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Going for Green

I find it next to impossible to keep on top of the recycling in our house. The box in the study always seems to be overflowing with cardboard, junk mail, and little bits and pieces of paper. The blue plastic bin in the back porch, earmarked for plastics and tin, seems to instantly fill up, as does the blue plastic bin on the shelf below it, the repository for refundable beverage containers and glass products.

NOTHING FEELS BETTER TO ME THAN SLIPPING ON my big winter boots, and emptying these containers into their larger outdoor counterparts – light and dark blue recycling bins in the front, and assorted containers to separate cans, bottles and cartons out in the little shed in the back.

When I reflect on the days when all of this refuse would have ended up in the landfill, I shudder. Thank goodness we’ve evolved in terms of how we handle waste. Back in my dad’s day, on the farm in Saskatchewan, they would dig a hole in the bush, and that is where they would put the garbage. As a kid growing up in town, everything went to “the nuisance grounds” - as my dad called it - that we couldn’t trade at the grocery store for cash. That pretty much covered everything except for pop and beer bottles.

We’ve gotten to the point as a family, that our black bin (for non-recyclable garbage) has only two or three small kitchen catcher bags in it at the end of the week. The dark and light blue ones are often full to the brim.

On our kitchen counter is one of those green Lee Valley compost containers, which gathers organic waste like vegetable clippings, coffee grounds and various other food castoffs. When it is full, I once again pull on my big winter boots, trudge through the snow in the back, to empty its contents into one of four black compost bins.

Almost 10 years ago, I designed and built an open-air compost bin exclusively for grass clippings and leaves. It works miraculously well, needs next to no maintenance, and produces an annual batch of black loamy soil that gets added to our raised garden in the back.

Sure, there are frustrations. Our boys go through a large container of milk every three days or so. And while they are great about rinsing them out when they are empty, they are less diligent about squishing them down to a smaller size. After six months of consumption, or about 50 of these large plastic containers, space is in short supply.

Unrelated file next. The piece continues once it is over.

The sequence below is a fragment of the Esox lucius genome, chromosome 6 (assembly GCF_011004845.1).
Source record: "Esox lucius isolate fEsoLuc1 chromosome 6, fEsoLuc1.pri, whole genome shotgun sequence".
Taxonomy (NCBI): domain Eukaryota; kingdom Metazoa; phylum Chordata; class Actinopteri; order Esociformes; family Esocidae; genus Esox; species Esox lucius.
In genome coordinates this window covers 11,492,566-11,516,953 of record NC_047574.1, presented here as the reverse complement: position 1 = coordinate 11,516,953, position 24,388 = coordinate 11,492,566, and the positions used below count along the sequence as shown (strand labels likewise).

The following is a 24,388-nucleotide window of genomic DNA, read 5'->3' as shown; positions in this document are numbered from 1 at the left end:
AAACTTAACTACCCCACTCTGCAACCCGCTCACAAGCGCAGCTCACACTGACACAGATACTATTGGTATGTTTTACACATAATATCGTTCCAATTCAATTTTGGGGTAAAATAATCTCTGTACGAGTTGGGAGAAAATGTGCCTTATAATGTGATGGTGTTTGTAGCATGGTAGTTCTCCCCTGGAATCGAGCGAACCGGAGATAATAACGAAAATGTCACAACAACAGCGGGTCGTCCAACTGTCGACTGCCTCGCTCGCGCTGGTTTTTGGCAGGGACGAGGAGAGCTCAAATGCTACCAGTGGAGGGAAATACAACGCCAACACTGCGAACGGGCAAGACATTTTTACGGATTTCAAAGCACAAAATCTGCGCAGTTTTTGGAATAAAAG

I struggle with the recyclable beverage containers as the thought of making the journey to the recycling depot fills me with dread. The new one is pretty spectacular and clean, but finding the time to go there is a real challenge. So, until the shed in the back become completely untenable, the cans and bottles just keep piling up.

I’ve often thought that a good non-profit venture would be to do a recyclable collection service. I’d happily contract with a voluntary organization to collect these on a regular basis. Over and above the money they would get at the depot, I would happily make an additional donation for the service.

We’ve adapted well to the single use shopping bag bylaw in Fort McMurray. Heather and I have different preferences, which means there is a shelf full of reusable bags for her and a spot for those reusable foldable box contraptions for me. We rarely, if ever, get caught at the till without our bags or boxes anymore. In fact, when we’re shopping in the big city, and they start putting our purchases in a plastic bag, we feel downright awkward.

“No need for a bag,” I often say. “We don’t have those back home.”

We used to have reams and reams of plastic grocery bags: under the sink, stuffed in closets, and various other places. We used them in waste containers as collection bags, but we just couldn’t keep up. Now, we buy a 100-pack of kitchen catchers and it lasts us six months – no mess, no fuss.

I still get frustrated by certain things, like huge volumes of junk mail that arrive and go directly from the mailbox to the recycling container. It seems so wasteful and stupid. But overall, we’ve successfully integrated recycling, composting and solid waste reduction into our lives, to the point that we don’t even notice it anymore.

Russell Thomas writes a regular blog at and can be followed on Twitter @rvthomas67.


Russell is a 19 year resident of Wood Buffalo, a community builder, facilitator, social media practitioner, actor, director and artist. He began his Middle Age Bulge blog as a way of capturing his journey to wellness. It has morphed into a daily journal about all aspects of life in the north. Russell works with The United Way of Fort McMurray and co-owns Birdsong Connections with his wife Heather.